February is American Heart Month. The heart is arguably our most vital organ, pumping blood to deliver oxygen and nutrients to every cell in our bodies. A healthy heart helps us grow and thrive. On the flip side, an unhealthy heart can dramatically affect our lives. In fact, heart disease is the leading cause of death for both men and women in the United States.
Tips for Heart-Healthy Families
So how do we help our families lead heart-healthy lives?
We posed this question to Dr. Jenny Delfin, a cardiologist at NYU Langone Medical Center and one of the medical experts at Adventure to Fitness. Dr. Delfin provided a quick summary of tips for families:
1. Limit intake of food with high saturated fat and “bad” (LDL) cholesterol -- this includes red meat, dairy, fried food, and fast food.
2. Include regular intake of food rich in Omega-3 -- this includes fish such as salmon, trout, herring, halibut and flounder plus walnuts, soy (tofu), and spinach.
3. Daily servings of fresh fruit and vegetables -- the emphasis here is on eating fresh, healthy produce whenever possible. For canned foods, Dr. Delfin recommends low-sodium vegetables and fruit packed in water or real juice. Some fruit and vegetables can be counterproductive: Canned vegetables are often high in sodium or eaten with fatty dips and dressings. Similarly, canned and frozen fruit can often be packed in heavy syrup or infused with additional sugar.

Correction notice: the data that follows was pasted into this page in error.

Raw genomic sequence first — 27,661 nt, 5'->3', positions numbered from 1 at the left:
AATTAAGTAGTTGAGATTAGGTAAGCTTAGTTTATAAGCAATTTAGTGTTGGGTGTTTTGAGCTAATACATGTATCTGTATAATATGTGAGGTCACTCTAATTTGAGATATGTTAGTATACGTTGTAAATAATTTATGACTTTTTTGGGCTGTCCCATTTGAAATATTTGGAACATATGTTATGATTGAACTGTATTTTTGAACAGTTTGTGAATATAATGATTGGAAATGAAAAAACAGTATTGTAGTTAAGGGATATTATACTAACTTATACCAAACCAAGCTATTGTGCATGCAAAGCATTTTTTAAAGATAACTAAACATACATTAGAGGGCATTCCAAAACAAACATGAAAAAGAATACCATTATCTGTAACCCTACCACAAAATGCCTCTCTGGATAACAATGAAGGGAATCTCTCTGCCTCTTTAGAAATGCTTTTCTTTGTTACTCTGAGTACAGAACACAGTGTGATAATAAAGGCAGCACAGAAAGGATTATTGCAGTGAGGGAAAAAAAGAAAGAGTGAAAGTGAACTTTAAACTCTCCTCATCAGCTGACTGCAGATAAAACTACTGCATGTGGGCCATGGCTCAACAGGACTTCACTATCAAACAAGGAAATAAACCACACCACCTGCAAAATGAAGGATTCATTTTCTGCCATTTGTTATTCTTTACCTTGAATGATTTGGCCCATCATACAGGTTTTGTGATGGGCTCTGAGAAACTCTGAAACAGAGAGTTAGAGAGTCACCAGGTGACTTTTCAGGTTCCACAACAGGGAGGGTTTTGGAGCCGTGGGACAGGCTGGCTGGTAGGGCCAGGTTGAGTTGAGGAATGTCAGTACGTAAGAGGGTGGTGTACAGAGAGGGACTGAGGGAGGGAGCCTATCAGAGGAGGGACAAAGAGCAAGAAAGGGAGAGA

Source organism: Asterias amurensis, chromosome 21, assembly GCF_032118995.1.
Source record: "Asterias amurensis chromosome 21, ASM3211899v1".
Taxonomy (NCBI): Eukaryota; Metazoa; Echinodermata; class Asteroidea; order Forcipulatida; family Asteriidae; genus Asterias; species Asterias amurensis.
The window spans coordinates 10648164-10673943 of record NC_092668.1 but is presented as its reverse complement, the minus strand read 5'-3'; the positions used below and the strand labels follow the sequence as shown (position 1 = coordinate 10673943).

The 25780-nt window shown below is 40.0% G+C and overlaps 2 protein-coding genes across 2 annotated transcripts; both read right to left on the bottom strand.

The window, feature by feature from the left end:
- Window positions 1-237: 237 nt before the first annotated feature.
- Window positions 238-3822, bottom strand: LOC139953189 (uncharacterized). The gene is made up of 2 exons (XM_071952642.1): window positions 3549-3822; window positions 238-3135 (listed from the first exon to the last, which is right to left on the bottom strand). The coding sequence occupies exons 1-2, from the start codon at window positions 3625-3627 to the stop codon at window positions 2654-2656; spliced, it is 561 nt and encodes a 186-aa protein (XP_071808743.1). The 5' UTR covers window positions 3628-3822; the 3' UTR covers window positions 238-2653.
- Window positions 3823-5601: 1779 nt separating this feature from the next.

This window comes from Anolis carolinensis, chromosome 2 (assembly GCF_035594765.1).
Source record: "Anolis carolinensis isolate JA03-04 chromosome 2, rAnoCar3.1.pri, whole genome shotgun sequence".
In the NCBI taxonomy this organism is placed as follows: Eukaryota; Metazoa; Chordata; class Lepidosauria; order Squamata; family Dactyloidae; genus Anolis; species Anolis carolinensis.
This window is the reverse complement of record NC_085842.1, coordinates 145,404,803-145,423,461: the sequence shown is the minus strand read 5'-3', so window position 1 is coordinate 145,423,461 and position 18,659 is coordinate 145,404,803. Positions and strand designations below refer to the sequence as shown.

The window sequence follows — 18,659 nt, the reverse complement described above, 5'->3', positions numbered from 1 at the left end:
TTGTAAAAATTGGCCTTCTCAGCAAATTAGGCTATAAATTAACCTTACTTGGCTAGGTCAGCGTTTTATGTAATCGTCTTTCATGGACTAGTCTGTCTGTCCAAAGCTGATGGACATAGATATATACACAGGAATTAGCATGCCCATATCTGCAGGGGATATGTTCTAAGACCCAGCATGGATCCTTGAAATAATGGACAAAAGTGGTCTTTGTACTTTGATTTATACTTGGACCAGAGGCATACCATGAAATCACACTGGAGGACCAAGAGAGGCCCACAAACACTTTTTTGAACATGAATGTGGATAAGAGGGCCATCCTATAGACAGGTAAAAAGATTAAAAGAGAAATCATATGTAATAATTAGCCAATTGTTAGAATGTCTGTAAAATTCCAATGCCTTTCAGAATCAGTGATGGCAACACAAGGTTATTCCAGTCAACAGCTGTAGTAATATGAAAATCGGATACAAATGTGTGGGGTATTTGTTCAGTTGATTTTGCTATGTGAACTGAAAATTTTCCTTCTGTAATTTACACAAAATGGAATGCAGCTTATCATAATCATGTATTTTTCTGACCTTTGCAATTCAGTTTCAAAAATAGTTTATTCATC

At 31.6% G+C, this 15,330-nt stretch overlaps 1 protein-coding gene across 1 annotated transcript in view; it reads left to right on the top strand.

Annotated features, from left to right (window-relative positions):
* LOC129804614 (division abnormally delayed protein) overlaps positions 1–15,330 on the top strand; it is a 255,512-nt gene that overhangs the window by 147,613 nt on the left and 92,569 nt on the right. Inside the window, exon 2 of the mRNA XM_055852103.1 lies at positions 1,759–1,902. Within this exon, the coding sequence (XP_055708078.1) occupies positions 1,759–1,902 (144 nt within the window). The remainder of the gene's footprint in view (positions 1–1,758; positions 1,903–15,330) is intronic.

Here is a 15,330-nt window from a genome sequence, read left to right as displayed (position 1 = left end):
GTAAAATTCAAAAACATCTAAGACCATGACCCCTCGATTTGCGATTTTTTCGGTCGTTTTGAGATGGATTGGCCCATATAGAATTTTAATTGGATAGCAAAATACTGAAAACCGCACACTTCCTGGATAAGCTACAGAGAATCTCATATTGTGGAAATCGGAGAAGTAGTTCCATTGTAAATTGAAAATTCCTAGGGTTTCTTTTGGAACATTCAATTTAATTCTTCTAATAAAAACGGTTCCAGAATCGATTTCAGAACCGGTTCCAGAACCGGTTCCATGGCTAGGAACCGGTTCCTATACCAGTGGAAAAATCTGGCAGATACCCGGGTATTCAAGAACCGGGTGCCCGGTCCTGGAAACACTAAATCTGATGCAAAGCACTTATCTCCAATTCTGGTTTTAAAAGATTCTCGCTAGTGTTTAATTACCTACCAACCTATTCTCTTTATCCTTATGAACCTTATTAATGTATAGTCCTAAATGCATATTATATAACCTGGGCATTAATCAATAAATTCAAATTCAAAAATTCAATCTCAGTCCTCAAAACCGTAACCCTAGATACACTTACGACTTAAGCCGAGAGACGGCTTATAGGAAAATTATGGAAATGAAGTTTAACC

4. Choose low-fat protein -- this means fish, lean meat like chicken or lean ground beef, and low-fat dairy. Beans, peas, and soy are also good options.
5. Limit sodium -- almost everyone's daily diet includes enough sodium (and generally, too much). Limiting salt on the table is only one step. Many canned or packaged foods are high in sodium so buy low-sodium products or try for more fresh products.
6. Regular exercise -- for kids, this means at least 60 minutes per day of moderate to vigorous activity.
Dr. Delfin states, “Far too often, we treat diseases as opposed to prevent them. The way to prevent heart disease is to start early, by teaching children about healthy food choices, healthy portions, and regular exercise.” This infographic summarizes medical recommendations for kids.
Be Good to Your Heart on Valentine's Day
Since tomorrow is Valentine's Day, we asked Dr. Delfin for recommendations on all the candy, cookies, and cupcakes we'll receive. Aside from sending them to her, she reminded us about the difference between snacks and treats. Snacks should be healthy food we eat during the day (like fruits and vegetables) versus the sugary items that should be reserved for special occasions.
Happy Valentine's Day to everyone and in honor of American Heart Month, try to think about how you can use Dr. Delfin's recommendations with your family!